Bootleggers and Gangsters: The Rise and Fall of Prohibition

The Prohibition Era, spanning from 1920 to 1933, marked a tumultuous period in American history with the nationwide ban on alcohol production and sales. Difficult to enforce and widely disobeyed, Prohibition lasted almost 14 years before the 21st Amendment repealed it.

Watch our discussion with author and historian Garrett Peck in our Amendment Series to discuss the 18th and 21st Amendments. Known for his role in making the Rickey Washington, DC’s official cocktail in 2011, Peck will draw insights from his book, “Prohibition in Washington, DC: How Dry We Weren’t,” which features compelling stories about the hidden world of speakeasies and bootleggers, including the intriguing tale of George Cassiday, the congressional bootlegger who inspired Green Hat Gin, and the vibrant jazz-infused nightlife of U Street.

Starting with the ratification of the 18th Amendment in 1919, we explored how Prohibition gave rise to illicit alcohol trades such as rum-running, bootlegging, and moonshining. These trades not only satisfied the public’s demand for alcohol but also transformed small-time street gangs into large-scale organized crime syndicates.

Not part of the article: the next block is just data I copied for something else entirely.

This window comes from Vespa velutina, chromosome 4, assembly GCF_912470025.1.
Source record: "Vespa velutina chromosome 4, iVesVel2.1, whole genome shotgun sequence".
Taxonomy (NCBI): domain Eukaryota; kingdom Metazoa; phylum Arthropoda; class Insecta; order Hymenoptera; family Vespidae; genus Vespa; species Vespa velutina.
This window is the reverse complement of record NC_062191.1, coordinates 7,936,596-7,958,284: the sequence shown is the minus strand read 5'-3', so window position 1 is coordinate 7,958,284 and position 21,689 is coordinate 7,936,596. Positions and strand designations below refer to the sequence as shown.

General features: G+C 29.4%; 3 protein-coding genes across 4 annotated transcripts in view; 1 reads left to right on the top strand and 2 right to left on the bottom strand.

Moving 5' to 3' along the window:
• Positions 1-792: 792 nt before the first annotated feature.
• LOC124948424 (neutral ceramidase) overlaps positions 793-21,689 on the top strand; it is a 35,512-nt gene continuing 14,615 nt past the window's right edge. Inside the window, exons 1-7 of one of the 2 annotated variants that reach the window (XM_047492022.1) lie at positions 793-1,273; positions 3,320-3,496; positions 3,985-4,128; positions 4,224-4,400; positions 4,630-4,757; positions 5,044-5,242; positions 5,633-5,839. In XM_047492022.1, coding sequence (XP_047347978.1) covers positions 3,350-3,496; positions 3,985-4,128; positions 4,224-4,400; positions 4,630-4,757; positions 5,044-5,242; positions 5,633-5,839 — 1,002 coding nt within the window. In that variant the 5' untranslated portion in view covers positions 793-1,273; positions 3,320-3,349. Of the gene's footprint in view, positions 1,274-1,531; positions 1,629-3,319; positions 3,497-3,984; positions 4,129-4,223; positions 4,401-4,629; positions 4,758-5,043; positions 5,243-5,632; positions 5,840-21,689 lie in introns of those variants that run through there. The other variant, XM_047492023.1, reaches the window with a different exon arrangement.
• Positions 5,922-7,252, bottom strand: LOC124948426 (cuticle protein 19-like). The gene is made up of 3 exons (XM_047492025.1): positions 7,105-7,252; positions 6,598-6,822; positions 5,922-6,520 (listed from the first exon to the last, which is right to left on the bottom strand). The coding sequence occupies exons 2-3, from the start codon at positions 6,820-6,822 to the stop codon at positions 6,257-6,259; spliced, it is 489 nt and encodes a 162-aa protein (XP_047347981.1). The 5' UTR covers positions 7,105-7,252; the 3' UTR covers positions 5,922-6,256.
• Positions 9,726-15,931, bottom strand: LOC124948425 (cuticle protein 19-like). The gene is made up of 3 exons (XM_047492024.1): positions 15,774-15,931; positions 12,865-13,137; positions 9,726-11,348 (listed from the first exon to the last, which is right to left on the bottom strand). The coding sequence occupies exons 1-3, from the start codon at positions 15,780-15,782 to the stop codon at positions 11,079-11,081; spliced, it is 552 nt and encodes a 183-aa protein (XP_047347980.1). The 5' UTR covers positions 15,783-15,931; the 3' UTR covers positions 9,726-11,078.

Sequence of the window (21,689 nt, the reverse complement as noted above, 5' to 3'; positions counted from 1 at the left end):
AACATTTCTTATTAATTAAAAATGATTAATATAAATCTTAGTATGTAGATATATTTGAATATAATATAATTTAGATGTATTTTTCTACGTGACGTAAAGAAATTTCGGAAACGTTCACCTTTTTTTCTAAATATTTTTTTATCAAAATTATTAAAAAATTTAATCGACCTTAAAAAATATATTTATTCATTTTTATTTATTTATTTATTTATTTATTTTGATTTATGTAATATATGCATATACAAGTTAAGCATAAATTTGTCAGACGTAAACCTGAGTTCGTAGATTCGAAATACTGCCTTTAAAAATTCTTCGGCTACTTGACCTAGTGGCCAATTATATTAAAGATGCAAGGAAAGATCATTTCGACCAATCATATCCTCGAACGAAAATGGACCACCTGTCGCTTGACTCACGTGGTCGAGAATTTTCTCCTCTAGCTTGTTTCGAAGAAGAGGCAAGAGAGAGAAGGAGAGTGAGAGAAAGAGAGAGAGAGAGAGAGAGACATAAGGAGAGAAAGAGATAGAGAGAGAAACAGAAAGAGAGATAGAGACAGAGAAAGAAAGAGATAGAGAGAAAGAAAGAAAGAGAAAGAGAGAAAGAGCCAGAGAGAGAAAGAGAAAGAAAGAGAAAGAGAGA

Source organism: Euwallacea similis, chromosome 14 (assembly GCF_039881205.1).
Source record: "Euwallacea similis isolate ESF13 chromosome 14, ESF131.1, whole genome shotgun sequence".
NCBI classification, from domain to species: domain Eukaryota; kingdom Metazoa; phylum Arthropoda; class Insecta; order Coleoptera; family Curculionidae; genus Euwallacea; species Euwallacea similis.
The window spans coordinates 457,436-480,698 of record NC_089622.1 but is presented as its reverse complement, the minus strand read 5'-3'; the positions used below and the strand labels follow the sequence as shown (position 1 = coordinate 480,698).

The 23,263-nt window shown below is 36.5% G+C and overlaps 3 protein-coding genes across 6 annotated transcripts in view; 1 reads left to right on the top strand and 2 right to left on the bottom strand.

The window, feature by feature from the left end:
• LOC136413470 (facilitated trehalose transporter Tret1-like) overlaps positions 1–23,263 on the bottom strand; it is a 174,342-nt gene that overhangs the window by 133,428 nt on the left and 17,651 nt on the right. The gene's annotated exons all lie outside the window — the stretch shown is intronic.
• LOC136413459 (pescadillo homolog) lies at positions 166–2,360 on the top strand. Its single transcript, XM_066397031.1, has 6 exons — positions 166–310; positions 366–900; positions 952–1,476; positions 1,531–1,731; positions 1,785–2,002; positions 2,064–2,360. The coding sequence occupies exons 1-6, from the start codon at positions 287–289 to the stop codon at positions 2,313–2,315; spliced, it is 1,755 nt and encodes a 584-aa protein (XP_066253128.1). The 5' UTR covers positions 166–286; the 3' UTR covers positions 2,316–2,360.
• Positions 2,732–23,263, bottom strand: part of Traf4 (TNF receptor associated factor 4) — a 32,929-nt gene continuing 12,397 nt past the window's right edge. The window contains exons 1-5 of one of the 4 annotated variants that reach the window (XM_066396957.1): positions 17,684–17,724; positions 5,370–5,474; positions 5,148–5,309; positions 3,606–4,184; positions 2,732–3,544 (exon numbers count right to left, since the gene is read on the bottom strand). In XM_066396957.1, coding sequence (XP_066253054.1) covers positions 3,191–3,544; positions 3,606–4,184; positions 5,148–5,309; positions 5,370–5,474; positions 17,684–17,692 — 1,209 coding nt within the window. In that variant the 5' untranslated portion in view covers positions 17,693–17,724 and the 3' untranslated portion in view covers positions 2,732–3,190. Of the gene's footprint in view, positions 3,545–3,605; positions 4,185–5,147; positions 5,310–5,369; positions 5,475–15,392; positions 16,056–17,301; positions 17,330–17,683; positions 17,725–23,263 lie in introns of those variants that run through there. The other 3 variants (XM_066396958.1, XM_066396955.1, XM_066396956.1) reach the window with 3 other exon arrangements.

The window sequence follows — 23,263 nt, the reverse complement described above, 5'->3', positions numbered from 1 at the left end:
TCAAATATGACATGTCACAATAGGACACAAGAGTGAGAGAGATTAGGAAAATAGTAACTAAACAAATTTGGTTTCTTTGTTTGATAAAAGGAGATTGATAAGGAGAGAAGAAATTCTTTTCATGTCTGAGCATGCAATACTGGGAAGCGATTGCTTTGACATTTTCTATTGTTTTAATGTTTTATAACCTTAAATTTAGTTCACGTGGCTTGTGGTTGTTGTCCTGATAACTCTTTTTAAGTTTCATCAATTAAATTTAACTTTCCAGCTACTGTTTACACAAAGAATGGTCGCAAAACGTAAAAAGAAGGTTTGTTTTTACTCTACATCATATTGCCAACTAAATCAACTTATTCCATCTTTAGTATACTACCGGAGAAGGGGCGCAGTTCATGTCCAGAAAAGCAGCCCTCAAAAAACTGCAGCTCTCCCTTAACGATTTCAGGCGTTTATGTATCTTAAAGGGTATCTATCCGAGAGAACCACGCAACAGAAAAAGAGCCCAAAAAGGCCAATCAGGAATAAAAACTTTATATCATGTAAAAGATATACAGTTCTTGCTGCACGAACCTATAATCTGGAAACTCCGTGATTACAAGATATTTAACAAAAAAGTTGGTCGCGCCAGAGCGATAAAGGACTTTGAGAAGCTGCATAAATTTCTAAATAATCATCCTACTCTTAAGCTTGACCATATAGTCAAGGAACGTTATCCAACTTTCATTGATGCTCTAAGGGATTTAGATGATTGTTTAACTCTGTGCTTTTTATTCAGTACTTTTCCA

The massive profits from bootlegging allowed gangs to expand their operations, with mobsters like Al Capone and Lucky Luciano dominating the underworld and forming powerful crime families. Their activities, including violent turf wars and corruption of public officials, dramatically shifted the public’s perception of the nationwide ban on alcohol. Ultimately, the rampant crime and public dissatisfaction led to the repeal of Prohibition with the ratification of the 21st Amendment in 1933.


Garrett Peck is an author, historian, and tour guide in Santa Fe, specializing in adventure travel and historic and cultural interpretation. He leads the Willa Cather’s Santa Fe tour, among others.

The author of eight books about American history, Garrett’s latest is A Decade of Disruption: America in the New Millennium. He is currently working on a book about how Willa Cather wrote her “best book” (her words), Death Comes for the Archbishop.

Garrett has lectured for the Library of Congress, the National Archives, Smithsonian Associates, historical societies, and literary clubs. A native Californian, he graduated from the Virginia Military Institute and George Washington University and is a U.S. Army veteran.


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